So even though Jewish people were living in the land of Ararat Israel, they were in Israel, they were not in control, but they were under the Greco-Assyrian authorities there.

And so during this time period, the Greco-Assyrian political rulers were controlling much of what Jewish people were allowed to do. And there was a heavy pressure on them to conform to the Greco-Assyrian culture.

In other words, there was a man by the name of Antiochus Epiphanes. He was the highest ruler in the land. And he was trying to get everybody that was under his jurisdiction to adopt his cultures, to adopt the Greco-Assyrian cultures.

He wanted them to not have any religion, but the religion of the Greco-Assyrians. He wanted them to sacrifice their own, to his gods. He didn't want them to be different than he was.

And so there was tremendous pressure on the Jewish people living there to what we call assimilate. To assimilate means to become like the people around you.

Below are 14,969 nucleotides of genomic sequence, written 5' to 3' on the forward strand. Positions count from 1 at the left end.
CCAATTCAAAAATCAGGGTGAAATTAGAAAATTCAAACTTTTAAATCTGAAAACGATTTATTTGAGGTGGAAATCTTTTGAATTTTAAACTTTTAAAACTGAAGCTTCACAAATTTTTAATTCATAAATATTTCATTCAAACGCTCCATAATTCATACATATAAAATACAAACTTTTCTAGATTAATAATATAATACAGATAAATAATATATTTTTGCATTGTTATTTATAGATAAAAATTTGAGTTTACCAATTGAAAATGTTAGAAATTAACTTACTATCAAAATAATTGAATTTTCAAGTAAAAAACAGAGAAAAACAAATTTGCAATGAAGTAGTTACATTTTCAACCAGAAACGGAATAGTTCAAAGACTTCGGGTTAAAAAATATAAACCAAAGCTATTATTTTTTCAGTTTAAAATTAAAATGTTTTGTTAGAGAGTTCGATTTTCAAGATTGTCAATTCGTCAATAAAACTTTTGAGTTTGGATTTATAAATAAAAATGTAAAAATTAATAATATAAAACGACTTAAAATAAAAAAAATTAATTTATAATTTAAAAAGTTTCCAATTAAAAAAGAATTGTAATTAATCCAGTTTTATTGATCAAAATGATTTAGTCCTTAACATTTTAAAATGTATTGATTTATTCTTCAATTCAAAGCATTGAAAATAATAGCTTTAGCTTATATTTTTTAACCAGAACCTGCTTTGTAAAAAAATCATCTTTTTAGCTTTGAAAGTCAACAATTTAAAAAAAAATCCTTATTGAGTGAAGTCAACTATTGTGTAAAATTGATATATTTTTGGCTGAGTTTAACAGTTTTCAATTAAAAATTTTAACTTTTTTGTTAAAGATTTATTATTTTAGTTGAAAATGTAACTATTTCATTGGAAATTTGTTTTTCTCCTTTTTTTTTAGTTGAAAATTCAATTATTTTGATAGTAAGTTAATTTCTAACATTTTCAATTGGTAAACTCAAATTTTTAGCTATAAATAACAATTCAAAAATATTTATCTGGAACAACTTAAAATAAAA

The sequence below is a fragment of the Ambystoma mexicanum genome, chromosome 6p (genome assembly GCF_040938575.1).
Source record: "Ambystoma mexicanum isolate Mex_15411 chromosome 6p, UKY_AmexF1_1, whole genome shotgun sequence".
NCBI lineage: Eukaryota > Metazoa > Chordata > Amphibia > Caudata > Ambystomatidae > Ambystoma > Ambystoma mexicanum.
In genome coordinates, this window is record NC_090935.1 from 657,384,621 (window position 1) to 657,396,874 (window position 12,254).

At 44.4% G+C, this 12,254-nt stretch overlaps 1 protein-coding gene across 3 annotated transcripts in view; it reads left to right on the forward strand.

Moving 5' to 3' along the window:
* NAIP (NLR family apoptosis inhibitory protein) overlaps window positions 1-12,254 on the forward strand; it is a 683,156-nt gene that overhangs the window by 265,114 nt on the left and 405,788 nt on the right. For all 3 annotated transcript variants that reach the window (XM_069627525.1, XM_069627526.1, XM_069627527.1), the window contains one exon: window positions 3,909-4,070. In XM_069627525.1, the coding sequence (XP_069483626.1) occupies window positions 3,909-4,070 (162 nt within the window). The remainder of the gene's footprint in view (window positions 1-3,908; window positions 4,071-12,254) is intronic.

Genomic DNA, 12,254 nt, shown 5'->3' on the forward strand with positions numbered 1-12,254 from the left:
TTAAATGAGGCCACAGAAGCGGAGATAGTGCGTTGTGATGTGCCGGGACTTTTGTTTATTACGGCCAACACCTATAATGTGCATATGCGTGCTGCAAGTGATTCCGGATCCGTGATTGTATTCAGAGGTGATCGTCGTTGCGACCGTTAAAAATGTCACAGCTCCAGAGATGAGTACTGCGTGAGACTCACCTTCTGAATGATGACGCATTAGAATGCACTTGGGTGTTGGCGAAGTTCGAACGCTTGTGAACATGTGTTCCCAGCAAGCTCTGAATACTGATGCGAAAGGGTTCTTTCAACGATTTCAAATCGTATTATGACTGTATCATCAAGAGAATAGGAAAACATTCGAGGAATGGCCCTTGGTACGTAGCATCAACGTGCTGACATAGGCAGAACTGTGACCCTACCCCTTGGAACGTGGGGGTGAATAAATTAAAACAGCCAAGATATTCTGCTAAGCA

And there was so much pressure on the Israelites living in the Greco-Assyrian culture to become like them that many of the Jewish people did become like them.

Many of them began to sacrifice to Greek gods and to fall away from adherence to the law of God and to the principles of the God of Israel. And instead they began to adopt the values of the Greco-Assyrian culture.

They were assimilating. They were becoming like the people around them rather than remaining a separate and a holy people. But there were some living in the land that resisted.

And what happened one day was the Greco-Assyrian soldiers as they were going throughout the land of Israel forcing the Jewish people to assimilate, the Greco-Assyrian soldiers came into a town called Modi'in.

And there was a band of Jewish people living in this town and there was a priest there, a Jewish priest by the name of Mattathias. And the Greco-Assyrians commanded Mattathias, the Jewish priest, to sacrifice a pig to a Greek god.